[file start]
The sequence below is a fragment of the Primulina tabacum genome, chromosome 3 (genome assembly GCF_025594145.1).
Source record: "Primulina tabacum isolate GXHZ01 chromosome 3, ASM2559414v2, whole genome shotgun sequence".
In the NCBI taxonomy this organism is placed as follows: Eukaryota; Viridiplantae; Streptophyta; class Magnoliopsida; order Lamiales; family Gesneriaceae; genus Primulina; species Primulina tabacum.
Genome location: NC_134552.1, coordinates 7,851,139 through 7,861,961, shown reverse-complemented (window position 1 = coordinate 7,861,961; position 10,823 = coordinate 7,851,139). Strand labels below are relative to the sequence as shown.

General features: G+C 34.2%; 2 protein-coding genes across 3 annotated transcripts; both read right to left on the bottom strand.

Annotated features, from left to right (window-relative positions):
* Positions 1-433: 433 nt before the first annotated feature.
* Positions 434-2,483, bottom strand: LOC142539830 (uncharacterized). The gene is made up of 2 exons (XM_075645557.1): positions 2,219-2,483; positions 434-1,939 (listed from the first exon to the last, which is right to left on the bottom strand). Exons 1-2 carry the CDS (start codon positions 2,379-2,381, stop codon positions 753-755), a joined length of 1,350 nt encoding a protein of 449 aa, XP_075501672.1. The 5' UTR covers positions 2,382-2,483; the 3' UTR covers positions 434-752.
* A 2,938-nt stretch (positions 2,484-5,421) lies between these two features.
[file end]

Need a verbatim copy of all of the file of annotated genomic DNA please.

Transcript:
The sequence below is a fragment of the Primulina tabacum genome, chromosome 3 (genome assembly GCF_025594145.1).
Source record: "Primulina tabacum isolate GXHZ01 chromosome 3, ASM2559414v2, whole genome shotgun sequence".
In the NCBI taxonomy this organism is placed as follows: Eukaryota; Viridiplantae; Streptophyta; class Magnoliopsida; order Lamiales; family Gesneriaceae; genus Primulina; species Primulina tabacum.
Genome location: NC_134552.1, coordinates 7,851,139 through 7,861,961, shown reverse-complemented (window position 1 = coordinate 7,861,961; position 10,823 = coordinate 7,851,139). Strand labels below are relative to the sequence as shown.

General features: G+C 34.2%; 2 protein-coding genes across 3 annotated transcripts; both read right to left on the bottom strand.

Annotated features, from left to right (window-relative positions):
* Positions 1-433: 433 nt before the first annotated feature.
* Positions 434-2,483, bottom strand: LOC142539830 (uncharacterized). The gene is made up of 2 exons (XM_075645557.1): positions 2,219-2,483; positions 434-1,939 (listed from the first exon to the last, which is right to left on the bottom strand). Exons 1-2 carry the CDS (start codon positions 2,379-2,381, stop codon positions 753-755), a joined length of 1,350 nt encoding a protein of 449 aa, XP_075501672.1. The 5' UTR covers positions 2,382-2,483; the 3' UTR covers positions 434-752.
* A 2,938-nt stretch (positions 2,484-5,421) lies between these two features.